Japan’s craft breweries often take their lead from the brewing techniques practised by independent brewers based in America and Europe. As lagers dominate the domestic beer market, Japan’s craft brewers tend to avoid making their own, instead focussing on producing everything from pale ales, German-style wheat beers, colourful fruit beers, dark, super-strength porters, and stouts. These are made by independent breweries based in all corners of Japan.

Where Can I Buy Craft Beer in Japan?

Microbreweries and craft brew pubs are cropping up at a phenomenal rate all over Japan, especially in urban areas. Some craft beer bars (also called tap rooms) typically sell a variety of beers made by a range of independent brewers based in Japan and from craft breweries based overseas. However, many craft brew bars are run by independent microbreweries. These bars will have several of their own range of craft beers on tap, usually complemented by guest beers made by other craft beer breweries based in Japan or in Europe and the United States. Yona Yona, one of the largest craft beer brewers in Japan, has several modern, stylish bars in various locations throughout Tokyo.

An extensive range of craft beers on sale at Doppokan brewery in Japan
Many craft brew bars are run by independent microbreweries, with several of their own range of craft beers on sale, including Okayama’s Doppokan brewery. Photo: Todd Fong

An ever-growing range of craft beers can also be found in liquor stores, though the industry’s leading players still dominate the shelves. Local, independently owned liquor stores are more likely to stock a decent range of craft beers, especially those located in areas with a young or trendy clientele. Surprisingly, it’s not uncommon to find locally produced craft beers in convenience stores in more remote parts of Japan, as many craft breweries place as much emphasis on their regionality as well as on the quality of the beer’s ingredients.

The Different Types of Craft Beer in Japan

Japan’s craft beers are heavily influenced by beers brewed in Europe and America. IPAs and pale ales are perhaps Japan’s most common types of craft beers. Most tap rooms will typically have a choice of several IPAs, one or two wheat beers, a fruit beer, and a robust dark beer, such as a stout or a porter. Though not as commonly produced as IPAs and pale ales, many breweries make lagers brewed in a similar style to traditional German pilsners. The reason why lagers are less commonly produced by independent brewers is two-fold. Not only is Japan’s beer market already saturated with lagers, but lagers also take much longer to brew than other types of beer, such as IPAs.

Three glasses of Japanese craft beer.
Heaven in a glass. Japanese craft beers in a bar in Kamakura. Photo: Matt de Sousa

The flavours, as well as the alcohol content of Japanese craft beers, can vary wildly. In craft brewing, there is almost no ingredient that can’t be the basis of beer. Whilst pilsners and wheat beers might have hints of citrus fruits, IPAs, and pale ales often range from one extreme to the other. Expect to find the most traditionally brewed session IPAs alongside beers infused with anything from yuzu, wasabi, fudge, or even floral overtones.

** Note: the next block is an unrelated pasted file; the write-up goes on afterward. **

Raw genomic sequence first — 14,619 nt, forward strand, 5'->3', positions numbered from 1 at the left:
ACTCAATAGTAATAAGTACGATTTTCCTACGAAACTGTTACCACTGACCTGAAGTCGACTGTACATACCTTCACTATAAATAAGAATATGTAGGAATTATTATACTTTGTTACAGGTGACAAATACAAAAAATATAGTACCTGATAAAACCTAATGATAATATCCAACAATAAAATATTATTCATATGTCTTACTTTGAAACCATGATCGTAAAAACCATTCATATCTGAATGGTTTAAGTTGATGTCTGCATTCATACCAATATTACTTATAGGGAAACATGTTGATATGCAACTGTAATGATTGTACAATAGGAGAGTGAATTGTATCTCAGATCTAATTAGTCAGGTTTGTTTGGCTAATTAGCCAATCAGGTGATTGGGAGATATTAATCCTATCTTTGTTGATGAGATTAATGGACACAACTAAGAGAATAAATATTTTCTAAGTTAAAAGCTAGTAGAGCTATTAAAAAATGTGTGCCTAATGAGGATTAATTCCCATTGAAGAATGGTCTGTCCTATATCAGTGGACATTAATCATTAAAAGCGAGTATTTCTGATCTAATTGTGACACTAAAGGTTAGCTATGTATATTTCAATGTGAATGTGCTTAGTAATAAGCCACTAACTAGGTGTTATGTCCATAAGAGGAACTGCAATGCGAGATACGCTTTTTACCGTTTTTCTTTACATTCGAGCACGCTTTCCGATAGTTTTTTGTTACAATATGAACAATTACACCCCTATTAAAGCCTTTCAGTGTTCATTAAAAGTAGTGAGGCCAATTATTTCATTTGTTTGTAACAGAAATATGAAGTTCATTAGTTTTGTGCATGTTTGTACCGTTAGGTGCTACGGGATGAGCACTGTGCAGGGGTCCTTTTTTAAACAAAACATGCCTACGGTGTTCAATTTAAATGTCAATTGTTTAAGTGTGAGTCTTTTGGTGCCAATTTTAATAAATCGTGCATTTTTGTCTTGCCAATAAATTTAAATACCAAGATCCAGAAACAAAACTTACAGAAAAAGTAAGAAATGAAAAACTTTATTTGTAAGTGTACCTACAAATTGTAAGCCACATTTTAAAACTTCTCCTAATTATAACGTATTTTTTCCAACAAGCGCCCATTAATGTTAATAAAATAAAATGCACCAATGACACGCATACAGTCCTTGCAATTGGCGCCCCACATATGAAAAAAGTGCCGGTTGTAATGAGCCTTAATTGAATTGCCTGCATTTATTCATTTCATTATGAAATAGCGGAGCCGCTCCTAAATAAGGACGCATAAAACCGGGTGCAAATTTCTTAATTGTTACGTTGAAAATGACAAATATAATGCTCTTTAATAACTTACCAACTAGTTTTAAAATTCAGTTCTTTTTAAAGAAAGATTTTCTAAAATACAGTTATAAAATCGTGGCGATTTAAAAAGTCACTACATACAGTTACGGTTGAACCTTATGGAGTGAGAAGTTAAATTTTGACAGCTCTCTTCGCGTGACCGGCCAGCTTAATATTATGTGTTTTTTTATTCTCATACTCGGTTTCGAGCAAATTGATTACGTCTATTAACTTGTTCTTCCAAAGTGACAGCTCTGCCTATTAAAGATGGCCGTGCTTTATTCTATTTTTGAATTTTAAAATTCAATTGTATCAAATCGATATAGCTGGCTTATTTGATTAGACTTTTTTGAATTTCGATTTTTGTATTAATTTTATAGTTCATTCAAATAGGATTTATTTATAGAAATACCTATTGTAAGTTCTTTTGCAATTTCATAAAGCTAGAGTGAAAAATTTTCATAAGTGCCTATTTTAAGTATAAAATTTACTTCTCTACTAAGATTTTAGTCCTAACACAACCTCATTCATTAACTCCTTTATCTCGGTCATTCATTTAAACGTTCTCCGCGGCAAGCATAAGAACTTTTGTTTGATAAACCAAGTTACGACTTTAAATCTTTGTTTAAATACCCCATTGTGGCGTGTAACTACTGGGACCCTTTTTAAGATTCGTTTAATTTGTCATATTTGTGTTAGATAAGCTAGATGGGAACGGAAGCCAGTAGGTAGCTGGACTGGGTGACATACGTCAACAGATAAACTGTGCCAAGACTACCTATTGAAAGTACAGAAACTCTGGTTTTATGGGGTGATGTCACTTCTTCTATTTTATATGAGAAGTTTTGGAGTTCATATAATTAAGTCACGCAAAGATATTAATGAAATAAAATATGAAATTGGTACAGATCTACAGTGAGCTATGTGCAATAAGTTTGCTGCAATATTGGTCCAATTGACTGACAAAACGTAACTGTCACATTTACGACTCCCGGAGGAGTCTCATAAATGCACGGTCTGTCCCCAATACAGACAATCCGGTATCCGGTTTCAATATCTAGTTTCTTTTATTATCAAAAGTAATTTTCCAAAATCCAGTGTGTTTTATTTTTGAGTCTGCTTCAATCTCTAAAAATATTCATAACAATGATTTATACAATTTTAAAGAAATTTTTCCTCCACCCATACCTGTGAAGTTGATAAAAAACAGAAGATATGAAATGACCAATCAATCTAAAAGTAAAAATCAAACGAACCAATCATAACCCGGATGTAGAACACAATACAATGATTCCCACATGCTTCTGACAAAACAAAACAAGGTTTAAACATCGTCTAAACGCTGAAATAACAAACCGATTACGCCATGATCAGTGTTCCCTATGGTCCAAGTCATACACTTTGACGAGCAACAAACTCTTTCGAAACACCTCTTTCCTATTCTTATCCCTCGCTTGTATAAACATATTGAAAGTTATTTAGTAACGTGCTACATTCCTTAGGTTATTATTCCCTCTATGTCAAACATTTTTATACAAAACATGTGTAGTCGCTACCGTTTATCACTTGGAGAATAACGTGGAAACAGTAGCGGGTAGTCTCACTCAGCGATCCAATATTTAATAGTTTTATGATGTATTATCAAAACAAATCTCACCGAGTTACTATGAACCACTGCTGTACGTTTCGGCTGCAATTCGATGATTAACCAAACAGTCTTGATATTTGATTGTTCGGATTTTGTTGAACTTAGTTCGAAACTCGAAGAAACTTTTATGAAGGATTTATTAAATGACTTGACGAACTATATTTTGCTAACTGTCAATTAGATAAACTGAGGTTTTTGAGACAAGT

The alcohol content can vary massively as well, with Japanese craft beers ranging in strength typically between 4% ABV to as high as 12% ABV in some cases. Craft beers with very high percentages of ABV are typically served in small glasses. Porters and stouts often have a high ABV and usually feature a strong hint of rich flavours, such as coffee or chocolate.

How to Order a Beer in Japanese

If you fancy a beer whilst you’re in Japan pop into any bar and simply say “nama biru kudasai” (なまビルください). “Nama biru” means draft beer, and “kudasai” means please. Most izakayas usually have one of Japan’s most popular lagers on tap, such as Sapporo or Asahi.

If you’re ordering a round and need to order more than one beer, then simply add the number of beers to the same sentence. For example, if you’re ordering two beers, simply say “nama biru futatsu o kudasai” (なまビルをふたつください). “Futatsu” means “two things”, which in this case means two beers. For three beers, its “nama biru mitsu o kudasai” (なまビルみつをください), with “mitsu” meaning “three things”.

craft beer signage written on blackboard with chalk in Japanese bar
If you fancy a beer, simply say “nama biru kudasai” for a glass of one of Japan’s most popular lagers on tap. Photo: Matt de Sousa

If you’re heading to a taproom and ordering a specific craft beer, you can simply say the beer’s name, followed by “kudasai.” In most tap rooms in Japan, the names of craft beers are commonly written in English. These are usually displayed on a chalkboard behind the bar along with their ABV. When your drink arrives, raise your glass and say “kanpai!” (かんぱい), meaning “cheers”, and enjoy!

James Davies

James Davies

Born in Cardiff, Wales, I have lived in Tokyo since 2020. Having fallen in love with Japan on my first visit in 2013, I have since visited over 40 of Japan's 47 prefectures. I'm a huge fan of all things Japanese, particularly sushi, sumo and sake. Besides writing I'm also a passionate photographer. When I'm not planning my next article I can usually be found exploring Tokyo or plotting my latest trip to an as-yet-unexplored prefecture.

https://jamesdavieswriter.com/